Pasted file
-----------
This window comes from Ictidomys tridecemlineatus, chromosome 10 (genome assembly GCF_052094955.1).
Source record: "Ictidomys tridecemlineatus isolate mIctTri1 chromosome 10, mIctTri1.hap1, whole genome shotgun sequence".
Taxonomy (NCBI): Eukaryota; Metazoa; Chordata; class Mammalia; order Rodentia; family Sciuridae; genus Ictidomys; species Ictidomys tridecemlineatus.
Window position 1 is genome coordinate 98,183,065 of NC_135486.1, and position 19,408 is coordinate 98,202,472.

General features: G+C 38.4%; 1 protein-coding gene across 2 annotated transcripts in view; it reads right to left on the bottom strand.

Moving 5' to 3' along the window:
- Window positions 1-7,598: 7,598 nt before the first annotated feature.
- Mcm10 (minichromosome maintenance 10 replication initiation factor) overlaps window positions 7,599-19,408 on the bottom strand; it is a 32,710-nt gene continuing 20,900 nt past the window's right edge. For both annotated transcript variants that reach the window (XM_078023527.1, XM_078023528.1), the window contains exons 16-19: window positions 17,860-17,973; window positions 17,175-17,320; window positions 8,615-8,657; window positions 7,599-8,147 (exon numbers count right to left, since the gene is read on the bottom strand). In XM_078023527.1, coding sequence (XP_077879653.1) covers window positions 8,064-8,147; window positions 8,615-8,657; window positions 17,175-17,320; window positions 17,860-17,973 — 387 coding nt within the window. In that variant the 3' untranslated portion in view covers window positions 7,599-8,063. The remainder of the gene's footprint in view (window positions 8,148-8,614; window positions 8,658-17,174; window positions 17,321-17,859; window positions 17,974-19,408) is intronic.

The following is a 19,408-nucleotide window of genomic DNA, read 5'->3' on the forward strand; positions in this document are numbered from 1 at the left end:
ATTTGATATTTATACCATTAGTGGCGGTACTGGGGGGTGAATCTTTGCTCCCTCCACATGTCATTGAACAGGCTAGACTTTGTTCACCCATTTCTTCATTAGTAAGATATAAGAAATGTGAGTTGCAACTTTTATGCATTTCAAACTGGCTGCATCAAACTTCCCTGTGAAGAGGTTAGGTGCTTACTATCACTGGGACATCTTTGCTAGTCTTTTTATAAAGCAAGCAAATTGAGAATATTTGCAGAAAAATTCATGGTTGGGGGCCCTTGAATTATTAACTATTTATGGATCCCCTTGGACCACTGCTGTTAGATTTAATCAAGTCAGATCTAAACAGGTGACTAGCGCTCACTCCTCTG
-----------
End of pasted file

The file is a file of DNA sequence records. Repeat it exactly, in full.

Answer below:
This window comes from Ictidomys tridecemlineatus, chromosome 10 (genome assembly GCF_052094955.1).
Source record: "Ictidomys tridecemlineatus isolate mIctTri1 chromosome 10, mIctTri1.hap1, whole genome shotgun sequence".
Taxonomy (NCBI): Eukaryota; Metazoa; Chordata; class Mammalia; order Rodentia; family Sciuridae; genus Ictidomys; species Ictidomys tridecemlineatus.
Window position 1 is genome coordinate 98,183,065 of NC_135486.1, and position 19,408 is coordinate 98,202,472.

General features: G+C 38.4%; 1 protein-coding gene across 2 annotated transcripts in view; it reads right to left on the bottom strand.

Moving 5' to 3' along the window:
- Window positions 1-7,598: 7,598 nt before the first annotated feature.
- Mcm10 (minichromosome maintenance 10 replication initiation factor) overlaps window positions 7,599-19,408 on the bottom strand; it is a 32,710-nt gene continuing 20,900 nt past the window's right edge. For both annotated transcript variants that reach the window (XM_078023527.1, XM_078023528.1), the window contains exons 16-19: window positions 17,860-17,973; window positions 17,175-17,320; window positions 8,615-8,657; window positions 7,599-8,147 (exon numbers count right to left, since the gene is read on the bottom strand). In XM_078023527.1, coding sequence (XP_077879653.1) covers window positions 8,064-8,147; window positions 8,615-8,657; window positions 17,175-17,320; window positions 17,860-17,973 — 387 coding nt within the window. In that variant the 3' untranslated portion in view covers window positions 7,599-8,063. The remainder of the gene's footprint in view (window positions 8,148-8,614; window positions 8,658-17,174; window positions 17,321-17,859; window positions 17,974-19,408) is intronic.

The following is a 19,408-nucleotide window of genomic DNA, read 5'->3' on the forward strand; positions in this document are numbered from 1 at the left end:
ATTTGATATTTATACCATTAGTGGCGGTACTGGGGGGTGAATCTTTGCTCCCTCCACATGTCATTGAACAGGCTAGACTTTGTTCACCCATTTCTTCATTAGTAAGATATAAGAAATGTGAGTTGCAACTTTTATGCATTTCAAACTGGCTGCATCAAACTTCCCTGTGAAGAGGTTAGGTGCTTACTATCACTGGGACATCTTTGCTAGTCTTTTTATAAAGCAAGCAAATTGAGAATATTTGCAGAAAAATTCATGGTTGGGGGCCCTTGAATTATTAACTATTTATGGATCCCCTTGGACCACTGCTGTTAGATTTAATCAAGTCAGATCTAAACAGGTGACTAGCGCTCACTCCTCTG